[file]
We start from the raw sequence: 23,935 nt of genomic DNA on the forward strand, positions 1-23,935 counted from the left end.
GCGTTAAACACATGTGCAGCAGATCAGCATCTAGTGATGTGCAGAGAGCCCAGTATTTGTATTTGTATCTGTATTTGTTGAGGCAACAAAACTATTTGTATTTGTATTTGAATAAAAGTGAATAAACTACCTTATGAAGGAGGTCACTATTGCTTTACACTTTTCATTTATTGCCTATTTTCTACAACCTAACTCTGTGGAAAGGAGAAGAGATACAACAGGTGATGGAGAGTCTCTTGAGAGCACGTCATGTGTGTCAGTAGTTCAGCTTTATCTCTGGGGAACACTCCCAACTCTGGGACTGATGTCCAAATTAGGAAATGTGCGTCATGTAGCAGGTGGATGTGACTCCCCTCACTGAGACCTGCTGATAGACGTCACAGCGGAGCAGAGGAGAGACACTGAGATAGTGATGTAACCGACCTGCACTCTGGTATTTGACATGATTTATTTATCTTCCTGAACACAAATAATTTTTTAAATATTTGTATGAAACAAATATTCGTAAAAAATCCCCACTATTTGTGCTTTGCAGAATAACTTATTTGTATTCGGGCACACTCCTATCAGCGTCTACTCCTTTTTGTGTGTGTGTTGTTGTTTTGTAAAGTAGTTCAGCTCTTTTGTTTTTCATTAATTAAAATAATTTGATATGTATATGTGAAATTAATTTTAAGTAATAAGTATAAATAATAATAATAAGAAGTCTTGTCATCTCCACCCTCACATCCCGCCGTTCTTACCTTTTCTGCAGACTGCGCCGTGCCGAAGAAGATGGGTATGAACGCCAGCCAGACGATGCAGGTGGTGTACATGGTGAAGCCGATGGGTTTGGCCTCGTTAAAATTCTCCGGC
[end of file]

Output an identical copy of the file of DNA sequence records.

We start from the raw sequence: 23,935 nt of genomic DNA on the forward strand, positions 1-23,935 counted from the left end.
GCGTTAAACACATGTGCAGCAGATCAGCATCTAGTGATGTGCAGAGAGCCCAGTATTTGTATTTGTATCTGTATTTGTTGAGGCAACAAAACTATTTGTATTTGTATTTGAATAAAAGTGAATAAACTACCTTATGAAGGAGGTCACTATTGCTTTACACTTTTCATTTATTGCCTATTTTCTACAACCTAACTCTGTGGAAAGGAGAAGAGATACAACAGGTGATGGAGAGTCTCTTGAGAGCACGTCATGTGTGTCAGTAGTTCAGCTTTATCTCTGGGGAACACTCCCAACTCTGGGACTGATGTCCAAATTAGGAAATGTGCGTCATGTAGCAGGTGGATGTGACTCCCCTCACTGAGACCTGCTGATAGACGTCACAGCGGAGCAGAGGAGAGACACTGAGATAGTGATGTAACCGACCTGCACTCTGGTATTTGACATGATTTATTTATCTTCCTGAACACAAATAATTTTTTAAATATTTGTATGAAACAAATATTCGTAAAAAATCCCCACTATTTGTGCTTTGCAGAATAACTTATTTGTATTCGGGCACACTCCTATCAGCGTCTACTCCTTTTTGTGTGTGTGTTGTTGTTTTGTAAAGTAGTTCAGCTCTTTTGTTTTTCATTAATTAAAATAATTTGATATGTATATGTGAAATTAATTTTAAGTAATAAGTATAAATAATAATAATAAGAAGTCTTGTCATCTCCACCCTCACATCCCGCCGTTCTTACCTTTTCTGCAGACTGCGCCGTGCCGAAGAAGATGGGTATGAACGCCAGCCAGACGATGCAGGTGGTGTACATGGTGAAGCCGATGGGTTTGGCCTCGTTAAAATTCTCCGGC